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Passive Slab – Five Reasons To Use One In Your Self-Build.

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Passive Slab – Five Reasons To Use One In Your Self-Build.

Published: 12th April 2022

The beginning of all great self-build homes comes from laying a solid foundation. This is where a passive slab comes in very useful.

When constructing a self-build using a passive slab, we always opt for Izodom foundations. The innovative slabs offer a whole host of benefits to the end-user such as high insulation levels, speed of installation and an extremely simple process that is unrivalled on any building site.

passive slab

In this blog, we look at the five key reasons that any self-build should incorporate a passive slab into the plans of your home.

  • High insulation levels

A passive slab is a uniform layer of Izodom ICF laid at the foundations of the home. Once completed, the ICF is filled with concrete to create a highly insulated level at the base of your self-build. The ICF essentially acts as a ‘basin’ for the concrete of your slab, while also ensuring that the home does not have direct contact with the ground below.

  • The simplicity of the process

Installing a passive slab in your home is an extremely simple process from start to finish and is broken down into four key stages. First, you would excavate the site where the slab will stand. Next, the ICF formwork would be assembled. This is constructed using interlocking Izodom elements that are pre-cut and formed at production, allowing for ease of installation with no on-site modification required. Then, the slab is reinforced with either fibre reinforcement, steel mesh or straight rebar. Finally, the formwork is filled with concrete, ready for the next stage of your self-build – it’s worth noting here that no temporary shuttering or supporting of the insulation formwork is required.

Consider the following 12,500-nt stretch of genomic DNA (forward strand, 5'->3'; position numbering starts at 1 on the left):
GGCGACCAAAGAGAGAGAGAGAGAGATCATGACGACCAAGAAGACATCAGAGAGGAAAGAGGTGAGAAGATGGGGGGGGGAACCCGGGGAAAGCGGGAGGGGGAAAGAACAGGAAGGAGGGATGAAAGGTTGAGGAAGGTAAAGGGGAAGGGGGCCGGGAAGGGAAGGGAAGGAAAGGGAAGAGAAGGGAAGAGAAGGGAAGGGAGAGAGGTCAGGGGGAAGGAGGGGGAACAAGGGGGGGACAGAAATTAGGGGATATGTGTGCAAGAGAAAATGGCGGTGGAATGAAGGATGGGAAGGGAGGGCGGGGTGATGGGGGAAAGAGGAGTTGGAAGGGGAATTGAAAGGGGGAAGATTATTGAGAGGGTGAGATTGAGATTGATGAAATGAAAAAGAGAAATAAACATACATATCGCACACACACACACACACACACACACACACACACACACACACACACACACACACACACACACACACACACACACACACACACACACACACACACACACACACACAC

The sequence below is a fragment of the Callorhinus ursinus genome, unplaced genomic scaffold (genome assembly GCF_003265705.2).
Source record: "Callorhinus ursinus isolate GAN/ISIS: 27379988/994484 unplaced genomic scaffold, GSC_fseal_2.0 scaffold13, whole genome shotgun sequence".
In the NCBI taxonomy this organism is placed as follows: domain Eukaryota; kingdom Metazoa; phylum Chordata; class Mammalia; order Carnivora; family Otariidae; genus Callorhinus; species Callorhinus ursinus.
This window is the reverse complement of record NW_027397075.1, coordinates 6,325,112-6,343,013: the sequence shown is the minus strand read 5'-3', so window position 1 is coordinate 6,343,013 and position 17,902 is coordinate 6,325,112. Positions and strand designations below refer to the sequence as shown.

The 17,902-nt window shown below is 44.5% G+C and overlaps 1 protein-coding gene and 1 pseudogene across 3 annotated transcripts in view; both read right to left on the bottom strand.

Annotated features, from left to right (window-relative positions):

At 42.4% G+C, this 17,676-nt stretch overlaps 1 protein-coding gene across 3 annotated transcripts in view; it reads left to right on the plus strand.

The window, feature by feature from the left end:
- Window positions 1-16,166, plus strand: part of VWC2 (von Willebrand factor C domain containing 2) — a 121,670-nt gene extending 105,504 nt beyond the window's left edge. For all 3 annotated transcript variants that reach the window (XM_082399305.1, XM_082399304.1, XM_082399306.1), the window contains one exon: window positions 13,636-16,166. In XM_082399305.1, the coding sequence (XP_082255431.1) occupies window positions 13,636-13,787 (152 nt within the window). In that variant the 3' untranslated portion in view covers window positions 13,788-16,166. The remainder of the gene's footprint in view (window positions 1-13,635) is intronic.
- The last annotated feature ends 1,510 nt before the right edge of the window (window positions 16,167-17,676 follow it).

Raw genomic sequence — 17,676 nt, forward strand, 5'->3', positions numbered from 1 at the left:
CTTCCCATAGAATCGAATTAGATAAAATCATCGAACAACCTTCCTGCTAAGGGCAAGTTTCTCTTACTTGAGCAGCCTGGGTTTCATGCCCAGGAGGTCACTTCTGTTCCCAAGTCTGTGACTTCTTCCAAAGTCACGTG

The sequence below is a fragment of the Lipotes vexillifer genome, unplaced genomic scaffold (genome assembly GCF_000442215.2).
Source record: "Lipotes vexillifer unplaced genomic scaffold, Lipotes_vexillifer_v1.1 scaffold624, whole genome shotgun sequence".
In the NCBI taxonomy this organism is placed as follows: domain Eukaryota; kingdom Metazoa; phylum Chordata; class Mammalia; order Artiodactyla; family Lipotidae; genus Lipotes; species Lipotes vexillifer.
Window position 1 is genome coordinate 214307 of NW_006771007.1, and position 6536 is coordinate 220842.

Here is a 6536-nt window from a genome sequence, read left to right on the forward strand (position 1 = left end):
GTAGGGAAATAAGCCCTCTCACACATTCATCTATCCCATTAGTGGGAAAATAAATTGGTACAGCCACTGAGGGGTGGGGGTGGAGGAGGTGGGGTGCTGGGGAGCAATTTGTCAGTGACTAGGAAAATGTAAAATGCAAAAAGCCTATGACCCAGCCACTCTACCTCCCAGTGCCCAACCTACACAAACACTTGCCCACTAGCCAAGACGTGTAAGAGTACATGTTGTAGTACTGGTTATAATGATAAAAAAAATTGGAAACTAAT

• Thermal bridge free junctions

A key benefit of passive slabs is the ability to create thermal bridge free junctions between the base and the walls of the self-build. Thermal bridges are areas in which heat can escape. These are generally at geometric junctions between walls, floors, and ceilings. Or, where the walls meet windows and doors. After all, why would you insulate walls to be thermal bridge free, for then the heat to escape at other points of the home?

  • Speed of installation

The speed of installation is also a great benefit provided by a passive slab. They take far less time when compared to more traditional foundation methods, with an average installation taking around 5 days from excavation, through to the concrete being poured.

  • Suitable for all site conditions

The great thing about passive slabs is they can be utilised on any site, regardless of conditions. They are extremely versatile, even on some harder to build on terrains, and are also perfect for split-level self-builds too.

Like to know the process of how these innovative slabs are installed? Check out our blog post on this right here.

Interested in incorporating a passive slab into your next self-build project? Get in touch with one of our specialist team today.